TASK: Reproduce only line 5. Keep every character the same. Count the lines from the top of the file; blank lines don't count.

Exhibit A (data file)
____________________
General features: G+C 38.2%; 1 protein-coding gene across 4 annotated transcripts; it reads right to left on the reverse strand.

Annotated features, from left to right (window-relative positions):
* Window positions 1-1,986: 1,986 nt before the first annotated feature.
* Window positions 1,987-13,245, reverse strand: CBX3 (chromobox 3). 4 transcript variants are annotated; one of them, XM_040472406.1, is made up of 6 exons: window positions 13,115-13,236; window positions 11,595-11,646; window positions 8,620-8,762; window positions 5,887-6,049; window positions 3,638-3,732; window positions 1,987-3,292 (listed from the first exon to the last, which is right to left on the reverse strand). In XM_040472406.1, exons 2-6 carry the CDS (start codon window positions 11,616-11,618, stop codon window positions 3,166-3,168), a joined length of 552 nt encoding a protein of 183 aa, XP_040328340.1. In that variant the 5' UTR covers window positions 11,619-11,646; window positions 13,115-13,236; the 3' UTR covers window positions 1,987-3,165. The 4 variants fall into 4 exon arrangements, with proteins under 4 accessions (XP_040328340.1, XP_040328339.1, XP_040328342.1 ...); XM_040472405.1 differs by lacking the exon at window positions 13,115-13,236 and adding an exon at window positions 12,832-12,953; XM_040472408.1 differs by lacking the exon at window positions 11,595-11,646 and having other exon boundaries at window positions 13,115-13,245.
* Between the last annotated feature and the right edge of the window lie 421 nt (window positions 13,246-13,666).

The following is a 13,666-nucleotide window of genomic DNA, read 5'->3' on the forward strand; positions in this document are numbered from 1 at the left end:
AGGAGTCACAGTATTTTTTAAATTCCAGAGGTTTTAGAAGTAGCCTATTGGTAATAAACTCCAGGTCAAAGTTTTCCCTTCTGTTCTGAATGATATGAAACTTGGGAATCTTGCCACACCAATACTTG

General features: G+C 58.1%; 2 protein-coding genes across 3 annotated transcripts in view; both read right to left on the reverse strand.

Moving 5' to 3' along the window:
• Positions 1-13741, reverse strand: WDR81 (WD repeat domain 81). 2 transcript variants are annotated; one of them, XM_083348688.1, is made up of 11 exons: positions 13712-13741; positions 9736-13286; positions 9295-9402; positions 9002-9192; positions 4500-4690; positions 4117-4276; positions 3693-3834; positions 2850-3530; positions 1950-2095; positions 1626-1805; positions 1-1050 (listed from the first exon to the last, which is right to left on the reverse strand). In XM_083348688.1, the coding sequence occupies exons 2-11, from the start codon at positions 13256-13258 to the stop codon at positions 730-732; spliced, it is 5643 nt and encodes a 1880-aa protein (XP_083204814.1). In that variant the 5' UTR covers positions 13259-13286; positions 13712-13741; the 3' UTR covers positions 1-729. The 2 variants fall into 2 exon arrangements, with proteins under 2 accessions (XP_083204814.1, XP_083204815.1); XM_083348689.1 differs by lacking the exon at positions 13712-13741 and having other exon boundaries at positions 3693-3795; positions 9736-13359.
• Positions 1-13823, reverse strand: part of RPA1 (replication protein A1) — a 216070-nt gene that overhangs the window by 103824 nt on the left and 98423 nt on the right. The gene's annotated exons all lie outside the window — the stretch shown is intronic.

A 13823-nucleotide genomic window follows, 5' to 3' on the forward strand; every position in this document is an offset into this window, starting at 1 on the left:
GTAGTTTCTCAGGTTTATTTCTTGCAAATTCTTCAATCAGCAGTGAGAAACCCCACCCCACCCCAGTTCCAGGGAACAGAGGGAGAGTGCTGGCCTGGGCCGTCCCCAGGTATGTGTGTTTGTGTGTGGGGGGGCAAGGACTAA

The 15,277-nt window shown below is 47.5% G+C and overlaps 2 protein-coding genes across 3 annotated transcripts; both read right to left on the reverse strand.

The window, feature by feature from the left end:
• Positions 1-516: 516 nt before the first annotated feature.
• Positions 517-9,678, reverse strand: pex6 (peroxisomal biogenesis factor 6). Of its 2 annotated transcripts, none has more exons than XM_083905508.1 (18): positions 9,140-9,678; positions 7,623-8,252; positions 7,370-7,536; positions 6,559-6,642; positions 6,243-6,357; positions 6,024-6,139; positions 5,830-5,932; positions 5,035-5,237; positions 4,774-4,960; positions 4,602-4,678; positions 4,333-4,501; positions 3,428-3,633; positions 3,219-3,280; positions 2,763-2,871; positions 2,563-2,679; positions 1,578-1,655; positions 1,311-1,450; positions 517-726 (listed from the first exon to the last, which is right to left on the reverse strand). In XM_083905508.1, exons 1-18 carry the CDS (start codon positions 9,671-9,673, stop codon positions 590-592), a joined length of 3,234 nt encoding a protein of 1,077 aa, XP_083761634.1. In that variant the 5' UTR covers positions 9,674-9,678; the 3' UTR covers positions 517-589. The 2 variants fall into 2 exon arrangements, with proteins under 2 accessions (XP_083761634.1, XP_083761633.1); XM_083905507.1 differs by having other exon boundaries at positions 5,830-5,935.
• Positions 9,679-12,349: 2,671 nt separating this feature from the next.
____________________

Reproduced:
* Between the last annotated feature and the right edge of the window lie 421 nt (window positions 13,246-13,666).